Similarly, on June 28, 2022, BEIS announced that two separate consultations, addressing both national security and competition considerations, were being launched in relation to the proposed acquisition of Meggitt plc, a UK aerospace company, by Parker-Hannifin Corporation, a US-headquartered company which supplies components to the mobile, industrial and aerospace markets globally and is listed on the New York Stock Exchange. The transaction was originally announced on August 2, 2021 and the Secretary of State issued a public interest intervention notice under the Enterprise Act on October 18, 2021. The public consultations on the proposed undertakings will end on July 13, 2022.

As is the case with the Ultra transaction, the Secretary of State has made it clear that he is minded to accept the undertakings offered by Parker-Hannifin to address the national security concerns raised by the deal, following advice from the Ministry of Defence. The proposed undertakings are focused on ensuring that Meggitt's existing contracts with the Ministry of Defence are honoured and that the Ministry of Defence will be notified in advance if there is a material change to Meggitt's ability to supply it, and reinforcing the commitment to existing security arrangements protecting sensitive UK government information in Meggitt’s possession.

It is worth noting that the proposed undertakings in both the Ultra and the Meggitt transactions include obligations on the target companies to avoid doing anything which would cause their relevant capabilities which are sensitive from a national security perspective to become subject to the United States' International Traffic in Arms Regulations (ITAR). In order to comply with this obligation, the companies are required to maintain internal ITAR control plans in a form agreed with the UK government and to agree to response plans with the UK government in the event that a sensitive capability becomes subject to ITAR after the transactions close as a result of a change in the scope or application of ITAR.

These requirements appear to reflect concerns which have been raised by commentators in a number of recent transactions about the possibility of acquisitions of UK defence and technology businesses by US acquirers resulting in the target businesses becoming subject to onerous US regulations.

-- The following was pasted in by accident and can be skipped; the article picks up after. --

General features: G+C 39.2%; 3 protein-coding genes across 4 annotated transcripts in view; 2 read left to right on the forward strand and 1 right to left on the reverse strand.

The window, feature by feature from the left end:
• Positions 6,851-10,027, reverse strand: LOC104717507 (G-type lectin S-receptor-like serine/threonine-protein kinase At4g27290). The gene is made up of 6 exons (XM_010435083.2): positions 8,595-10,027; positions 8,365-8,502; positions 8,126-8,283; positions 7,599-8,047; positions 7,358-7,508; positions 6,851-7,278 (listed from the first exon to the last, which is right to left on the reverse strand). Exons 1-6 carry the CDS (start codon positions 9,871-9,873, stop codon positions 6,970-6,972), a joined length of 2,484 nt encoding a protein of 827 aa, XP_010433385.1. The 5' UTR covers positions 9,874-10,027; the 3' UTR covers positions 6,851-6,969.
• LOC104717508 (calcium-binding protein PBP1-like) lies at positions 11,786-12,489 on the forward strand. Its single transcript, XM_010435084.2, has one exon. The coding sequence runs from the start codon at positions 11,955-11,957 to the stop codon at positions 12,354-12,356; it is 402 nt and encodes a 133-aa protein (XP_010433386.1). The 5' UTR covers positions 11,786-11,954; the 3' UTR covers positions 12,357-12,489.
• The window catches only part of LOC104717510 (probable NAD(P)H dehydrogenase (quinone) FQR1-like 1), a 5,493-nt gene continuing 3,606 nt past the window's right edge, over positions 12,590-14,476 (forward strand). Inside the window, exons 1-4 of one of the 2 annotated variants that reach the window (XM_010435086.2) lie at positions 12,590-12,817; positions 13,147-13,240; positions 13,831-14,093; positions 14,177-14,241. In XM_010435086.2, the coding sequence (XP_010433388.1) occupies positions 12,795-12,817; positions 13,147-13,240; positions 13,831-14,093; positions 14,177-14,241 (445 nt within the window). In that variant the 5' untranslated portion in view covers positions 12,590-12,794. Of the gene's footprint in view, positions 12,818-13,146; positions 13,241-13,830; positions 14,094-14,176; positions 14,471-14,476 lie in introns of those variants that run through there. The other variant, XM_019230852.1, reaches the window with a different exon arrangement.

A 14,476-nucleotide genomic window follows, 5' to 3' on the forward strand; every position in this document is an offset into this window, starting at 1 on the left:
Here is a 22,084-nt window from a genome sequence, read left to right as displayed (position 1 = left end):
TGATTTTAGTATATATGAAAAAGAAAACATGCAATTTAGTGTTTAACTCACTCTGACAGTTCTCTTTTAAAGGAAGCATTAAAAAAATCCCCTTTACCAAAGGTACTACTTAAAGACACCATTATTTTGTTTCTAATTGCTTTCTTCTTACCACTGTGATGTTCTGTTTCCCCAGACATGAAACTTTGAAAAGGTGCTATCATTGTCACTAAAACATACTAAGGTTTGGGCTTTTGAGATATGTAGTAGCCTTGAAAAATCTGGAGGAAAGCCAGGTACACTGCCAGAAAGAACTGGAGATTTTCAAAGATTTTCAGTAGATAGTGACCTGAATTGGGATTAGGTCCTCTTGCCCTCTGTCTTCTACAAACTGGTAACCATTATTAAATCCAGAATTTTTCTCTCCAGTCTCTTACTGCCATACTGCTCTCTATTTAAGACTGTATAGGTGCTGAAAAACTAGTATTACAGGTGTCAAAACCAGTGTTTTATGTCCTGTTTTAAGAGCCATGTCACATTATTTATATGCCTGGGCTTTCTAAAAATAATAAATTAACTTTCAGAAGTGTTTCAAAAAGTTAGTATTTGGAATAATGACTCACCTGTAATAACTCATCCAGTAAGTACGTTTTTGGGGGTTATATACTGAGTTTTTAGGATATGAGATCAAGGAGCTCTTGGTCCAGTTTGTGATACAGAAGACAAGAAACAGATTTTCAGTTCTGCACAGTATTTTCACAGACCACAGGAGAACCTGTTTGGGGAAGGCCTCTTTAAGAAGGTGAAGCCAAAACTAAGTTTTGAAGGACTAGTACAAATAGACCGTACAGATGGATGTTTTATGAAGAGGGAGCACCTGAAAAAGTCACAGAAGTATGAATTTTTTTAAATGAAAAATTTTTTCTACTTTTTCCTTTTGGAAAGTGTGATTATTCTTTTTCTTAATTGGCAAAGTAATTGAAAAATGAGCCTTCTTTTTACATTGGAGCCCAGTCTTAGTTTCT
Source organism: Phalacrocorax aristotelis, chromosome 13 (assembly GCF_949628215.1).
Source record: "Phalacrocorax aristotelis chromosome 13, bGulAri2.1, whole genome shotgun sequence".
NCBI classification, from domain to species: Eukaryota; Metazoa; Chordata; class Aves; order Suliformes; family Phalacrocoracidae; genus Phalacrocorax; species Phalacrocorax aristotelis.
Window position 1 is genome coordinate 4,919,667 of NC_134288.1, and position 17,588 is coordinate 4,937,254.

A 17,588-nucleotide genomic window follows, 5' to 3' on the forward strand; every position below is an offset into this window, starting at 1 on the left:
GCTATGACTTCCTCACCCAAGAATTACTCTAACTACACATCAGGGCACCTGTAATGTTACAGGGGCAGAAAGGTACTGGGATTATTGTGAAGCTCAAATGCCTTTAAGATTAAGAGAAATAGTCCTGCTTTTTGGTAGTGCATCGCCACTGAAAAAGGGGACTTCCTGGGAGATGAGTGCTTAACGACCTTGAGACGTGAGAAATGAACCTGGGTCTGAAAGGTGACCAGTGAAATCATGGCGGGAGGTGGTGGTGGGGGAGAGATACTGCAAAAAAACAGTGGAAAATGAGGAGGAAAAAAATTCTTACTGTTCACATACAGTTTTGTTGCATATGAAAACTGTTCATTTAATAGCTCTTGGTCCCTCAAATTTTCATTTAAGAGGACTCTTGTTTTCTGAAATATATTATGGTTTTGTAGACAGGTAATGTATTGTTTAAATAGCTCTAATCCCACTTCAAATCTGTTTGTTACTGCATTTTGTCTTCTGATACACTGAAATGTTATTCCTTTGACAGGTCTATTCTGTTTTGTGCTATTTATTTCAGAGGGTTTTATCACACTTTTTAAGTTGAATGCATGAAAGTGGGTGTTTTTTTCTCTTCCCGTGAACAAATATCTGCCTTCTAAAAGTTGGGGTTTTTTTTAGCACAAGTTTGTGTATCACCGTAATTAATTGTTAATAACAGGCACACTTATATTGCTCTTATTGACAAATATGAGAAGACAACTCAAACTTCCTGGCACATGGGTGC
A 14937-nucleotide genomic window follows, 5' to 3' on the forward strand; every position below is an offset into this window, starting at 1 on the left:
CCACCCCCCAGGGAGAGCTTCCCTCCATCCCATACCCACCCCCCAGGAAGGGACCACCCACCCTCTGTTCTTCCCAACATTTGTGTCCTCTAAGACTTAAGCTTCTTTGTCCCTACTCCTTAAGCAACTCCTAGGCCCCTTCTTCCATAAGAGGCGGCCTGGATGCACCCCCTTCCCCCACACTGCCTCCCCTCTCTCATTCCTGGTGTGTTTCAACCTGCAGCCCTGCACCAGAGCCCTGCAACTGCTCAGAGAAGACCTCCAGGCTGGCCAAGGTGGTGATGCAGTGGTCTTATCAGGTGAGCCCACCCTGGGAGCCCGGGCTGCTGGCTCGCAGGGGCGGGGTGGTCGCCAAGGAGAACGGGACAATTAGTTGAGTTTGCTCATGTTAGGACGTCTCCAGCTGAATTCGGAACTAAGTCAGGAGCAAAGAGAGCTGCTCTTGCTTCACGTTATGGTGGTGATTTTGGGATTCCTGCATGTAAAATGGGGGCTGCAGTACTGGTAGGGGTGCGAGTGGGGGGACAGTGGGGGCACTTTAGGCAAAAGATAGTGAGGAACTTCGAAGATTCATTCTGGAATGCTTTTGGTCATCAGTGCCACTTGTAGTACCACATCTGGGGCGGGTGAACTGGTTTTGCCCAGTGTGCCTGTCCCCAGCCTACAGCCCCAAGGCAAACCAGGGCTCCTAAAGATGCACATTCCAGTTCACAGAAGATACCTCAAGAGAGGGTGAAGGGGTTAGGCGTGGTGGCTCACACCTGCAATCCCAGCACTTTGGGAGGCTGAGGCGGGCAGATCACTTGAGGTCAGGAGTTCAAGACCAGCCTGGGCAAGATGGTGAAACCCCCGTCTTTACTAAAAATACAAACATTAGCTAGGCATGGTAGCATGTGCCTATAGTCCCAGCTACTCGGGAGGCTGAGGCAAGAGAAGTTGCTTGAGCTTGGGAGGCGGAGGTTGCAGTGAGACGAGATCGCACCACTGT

UK publishes first annual report on NSIA regime

On June 16, 2022, the ISU published its first annual report on the operation of the NSIA, covering the first three months of the new regime’s operations.

In that span, the ISU received 222 notifications, of which 17 (less than 8%) were called in for further review. This is broadly in-line with the UK government’s expectations prior to commencement of the regime. These figures compare favourably with figures for the European Union (EU), whose first annual report on its investment screening mechanism indicated that 14% of cases notified to the EU’s central investment screening mechanism were referred to a detailed Phase 2 review.

The most common sectors called in for mandatory notifications in the UK were defence, military and dual use, critical suppliers to government, artificial intelligence, and data infrastructure. The average time to call-in from the date of initial notification was 24 working days for mandatory notifications, and 22 working days for voluntary notifications.

The report is broadly consistent with our understanding of market experience during the period and indicates that the new regime is working well. The ISU has acted quickly and pragmatically on transactions which are relatively straightforward from a national security perspective, which will be of comfort to investors. Concerns which had been fairly widely expressed in the market prior to the commencement of the regime that a large number of defensive filings would be made and lead to an immediate backlog and delays do not appear to have been realised in practice. However, investors in the most sensitive sectors of the economy, in particular the defence, artificial intelligence and data infrastructure sectors, should plan for meaningful government scrutiny.